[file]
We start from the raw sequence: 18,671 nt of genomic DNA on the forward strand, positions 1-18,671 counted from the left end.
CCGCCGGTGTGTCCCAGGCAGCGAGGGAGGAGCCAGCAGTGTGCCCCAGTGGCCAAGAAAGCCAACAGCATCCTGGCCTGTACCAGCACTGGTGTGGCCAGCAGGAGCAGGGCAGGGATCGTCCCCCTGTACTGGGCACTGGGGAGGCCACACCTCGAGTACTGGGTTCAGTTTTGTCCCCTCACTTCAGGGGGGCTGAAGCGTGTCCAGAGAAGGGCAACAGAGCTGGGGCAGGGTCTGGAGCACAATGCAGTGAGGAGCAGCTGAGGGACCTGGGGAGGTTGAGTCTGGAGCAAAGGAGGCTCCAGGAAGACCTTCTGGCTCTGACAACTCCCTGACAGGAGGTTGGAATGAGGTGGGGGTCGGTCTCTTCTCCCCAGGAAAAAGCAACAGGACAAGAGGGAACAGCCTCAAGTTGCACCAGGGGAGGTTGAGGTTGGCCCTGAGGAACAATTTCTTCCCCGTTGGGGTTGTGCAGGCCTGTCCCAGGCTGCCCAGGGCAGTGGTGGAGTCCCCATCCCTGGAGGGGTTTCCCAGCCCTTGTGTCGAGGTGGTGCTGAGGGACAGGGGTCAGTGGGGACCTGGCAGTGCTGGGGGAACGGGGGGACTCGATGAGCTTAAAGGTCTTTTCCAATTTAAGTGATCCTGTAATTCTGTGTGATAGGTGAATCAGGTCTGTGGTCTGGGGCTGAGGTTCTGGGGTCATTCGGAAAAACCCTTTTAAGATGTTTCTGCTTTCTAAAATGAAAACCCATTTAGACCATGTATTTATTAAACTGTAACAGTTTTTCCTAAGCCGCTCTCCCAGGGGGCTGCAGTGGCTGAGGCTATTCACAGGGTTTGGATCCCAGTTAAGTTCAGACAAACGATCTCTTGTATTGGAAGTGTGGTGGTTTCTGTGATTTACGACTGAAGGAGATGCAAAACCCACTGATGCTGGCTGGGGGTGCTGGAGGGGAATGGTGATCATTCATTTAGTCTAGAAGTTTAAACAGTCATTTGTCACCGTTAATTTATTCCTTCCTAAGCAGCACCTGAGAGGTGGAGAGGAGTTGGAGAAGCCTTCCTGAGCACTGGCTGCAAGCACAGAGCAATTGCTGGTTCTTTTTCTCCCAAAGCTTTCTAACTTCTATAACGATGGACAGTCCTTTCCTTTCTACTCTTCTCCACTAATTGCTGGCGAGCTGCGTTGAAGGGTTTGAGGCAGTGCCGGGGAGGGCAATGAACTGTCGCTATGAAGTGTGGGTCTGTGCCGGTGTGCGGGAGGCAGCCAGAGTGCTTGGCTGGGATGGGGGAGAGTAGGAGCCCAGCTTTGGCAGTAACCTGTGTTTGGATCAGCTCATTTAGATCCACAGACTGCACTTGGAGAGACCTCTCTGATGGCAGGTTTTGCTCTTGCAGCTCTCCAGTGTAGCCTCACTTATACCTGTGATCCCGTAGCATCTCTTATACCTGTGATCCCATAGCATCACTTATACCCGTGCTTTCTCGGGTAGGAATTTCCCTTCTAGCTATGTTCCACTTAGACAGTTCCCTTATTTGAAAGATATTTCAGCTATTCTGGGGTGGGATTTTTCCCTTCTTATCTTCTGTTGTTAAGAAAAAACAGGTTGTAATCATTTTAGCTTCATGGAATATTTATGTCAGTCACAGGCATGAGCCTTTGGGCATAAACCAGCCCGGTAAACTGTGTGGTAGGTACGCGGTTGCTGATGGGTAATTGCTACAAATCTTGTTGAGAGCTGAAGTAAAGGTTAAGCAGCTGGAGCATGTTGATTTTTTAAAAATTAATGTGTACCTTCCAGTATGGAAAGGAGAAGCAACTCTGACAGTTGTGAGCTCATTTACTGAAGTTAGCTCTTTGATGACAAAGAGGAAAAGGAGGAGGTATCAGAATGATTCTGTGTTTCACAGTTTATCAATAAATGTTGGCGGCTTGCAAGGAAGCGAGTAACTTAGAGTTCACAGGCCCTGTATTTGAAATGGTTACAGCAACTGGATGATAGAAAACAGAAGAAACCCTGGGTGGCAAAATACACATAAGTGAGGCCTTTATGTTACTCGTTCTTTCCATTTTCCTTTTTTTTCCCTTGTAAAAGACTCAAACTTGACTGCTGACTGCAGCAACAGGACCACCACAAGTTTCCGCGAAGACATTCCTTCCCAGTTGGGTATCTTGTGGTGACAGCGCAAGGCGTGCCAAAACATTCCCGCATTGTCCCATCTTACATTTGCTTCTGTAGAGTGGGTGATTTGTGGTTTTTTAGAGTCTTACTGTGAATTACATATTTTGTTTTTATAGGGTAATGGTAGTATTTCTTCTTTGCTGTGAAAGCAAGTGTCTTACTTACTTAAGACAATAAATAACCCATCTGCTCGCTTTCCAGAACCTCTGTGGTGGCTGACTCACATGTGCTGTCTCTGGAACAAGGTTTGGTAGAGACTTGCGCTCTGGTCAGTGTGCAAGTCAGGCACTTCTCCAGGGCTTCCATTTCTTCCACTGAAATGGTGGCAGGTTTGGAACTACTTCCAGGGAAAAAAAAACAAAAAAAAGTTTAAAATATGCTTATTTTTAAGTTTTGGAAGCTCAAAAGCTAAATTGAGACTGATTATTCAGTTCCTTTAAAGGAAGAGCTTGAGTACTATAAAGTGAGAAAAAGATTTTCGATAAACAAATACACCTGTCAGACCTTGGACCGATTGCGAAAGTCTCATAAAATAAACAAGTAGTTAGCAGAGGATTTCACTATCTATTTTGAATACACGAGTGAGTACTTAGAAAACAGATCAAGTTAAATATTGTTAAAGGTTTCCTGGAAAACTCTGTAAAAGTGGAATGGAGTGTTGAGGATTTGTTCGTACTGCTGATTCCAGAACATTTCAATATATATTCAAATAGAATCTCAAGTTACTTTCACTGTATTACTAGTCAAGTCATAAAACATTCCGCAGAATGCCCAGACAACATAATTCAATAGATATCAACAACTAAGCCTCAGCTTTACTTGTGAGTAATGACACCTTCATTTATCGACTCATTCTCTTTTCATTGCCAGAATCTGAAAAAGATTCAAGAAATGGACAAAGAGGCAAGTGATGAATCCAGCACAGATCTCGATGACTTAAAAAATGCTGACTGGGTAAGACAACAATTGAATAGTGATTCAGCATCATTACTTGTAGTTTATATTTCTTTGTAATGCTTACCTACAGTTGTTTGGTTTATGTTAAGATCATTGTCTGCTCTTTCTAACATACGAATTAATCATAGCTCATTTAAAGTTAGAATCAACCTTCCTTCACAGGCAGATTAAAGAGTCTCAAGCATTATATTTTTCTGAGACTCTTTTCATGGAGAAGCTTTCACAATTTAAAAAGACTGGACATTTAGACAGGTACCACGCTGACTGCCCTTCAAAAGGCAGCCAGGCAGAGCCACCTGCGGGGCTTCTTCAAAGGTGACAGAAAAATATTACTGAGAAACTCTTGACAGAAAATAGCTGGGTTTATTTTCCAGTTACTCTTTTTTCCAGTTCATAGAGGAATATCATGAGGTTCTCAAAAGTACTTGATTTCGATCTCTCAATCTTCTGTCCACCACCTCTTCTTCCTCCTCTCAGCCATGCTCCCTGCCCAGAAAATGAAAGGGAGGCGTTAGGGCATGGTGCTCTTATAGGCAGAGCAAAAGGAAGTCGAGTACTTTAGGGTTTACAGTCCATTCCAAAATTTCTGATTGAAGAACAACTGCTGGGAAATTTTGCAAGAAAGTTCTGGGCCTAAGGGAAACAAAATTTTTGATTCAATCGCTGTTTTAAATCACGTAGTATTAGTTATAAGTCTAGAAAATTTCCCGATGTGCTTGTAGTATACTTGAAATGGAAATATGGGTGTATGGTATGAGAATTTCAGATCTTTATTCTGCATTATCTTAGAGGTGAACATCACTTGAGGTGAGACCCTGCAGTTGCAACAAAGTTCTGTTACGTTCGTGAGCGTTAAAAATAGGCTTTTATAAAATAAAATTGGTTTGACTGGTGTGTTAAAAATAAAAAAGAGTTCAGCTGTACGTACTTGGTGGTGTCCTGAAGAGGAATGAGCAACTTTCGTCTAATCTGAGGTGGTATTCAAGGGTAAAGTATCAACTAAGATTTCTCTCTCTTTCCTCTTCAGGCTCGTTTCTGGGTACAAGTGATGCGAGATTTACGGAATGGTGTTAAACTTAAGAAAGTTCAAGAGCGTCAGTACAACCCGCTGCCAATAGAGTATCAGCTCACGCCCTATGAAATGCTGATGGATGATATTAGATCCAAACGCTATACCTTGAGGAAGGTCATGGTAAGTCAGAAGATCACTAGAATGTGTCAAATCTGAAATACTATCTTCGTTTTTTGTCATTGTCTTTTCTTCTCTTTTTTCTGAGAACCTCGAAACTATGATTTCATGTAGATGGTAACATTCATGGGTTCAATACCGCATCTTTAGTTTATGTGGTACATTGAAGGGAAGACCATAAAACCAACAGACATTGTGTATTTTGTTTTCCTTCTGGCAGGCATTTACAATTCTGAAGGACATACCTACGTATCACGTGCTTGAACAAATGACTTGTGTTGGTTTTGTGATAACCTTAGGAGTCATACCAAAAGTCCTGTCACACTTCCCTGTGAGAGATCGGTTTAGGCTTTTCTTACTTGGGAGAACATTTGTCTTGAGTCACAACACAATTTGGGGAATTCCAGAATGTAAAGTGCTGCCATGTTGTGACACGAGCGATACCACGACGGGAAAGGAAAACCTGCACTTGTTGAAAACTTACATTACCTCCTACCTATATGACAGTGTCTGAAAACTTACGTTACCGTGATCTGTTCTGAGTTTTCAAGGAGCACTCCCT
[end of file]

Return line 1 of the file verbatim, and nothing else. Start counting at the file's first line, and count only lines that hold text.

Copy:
We start from the raw sequence: 18,671 nt of genomic DNA on the forward strand, positions 1-18,671 counted from the left end.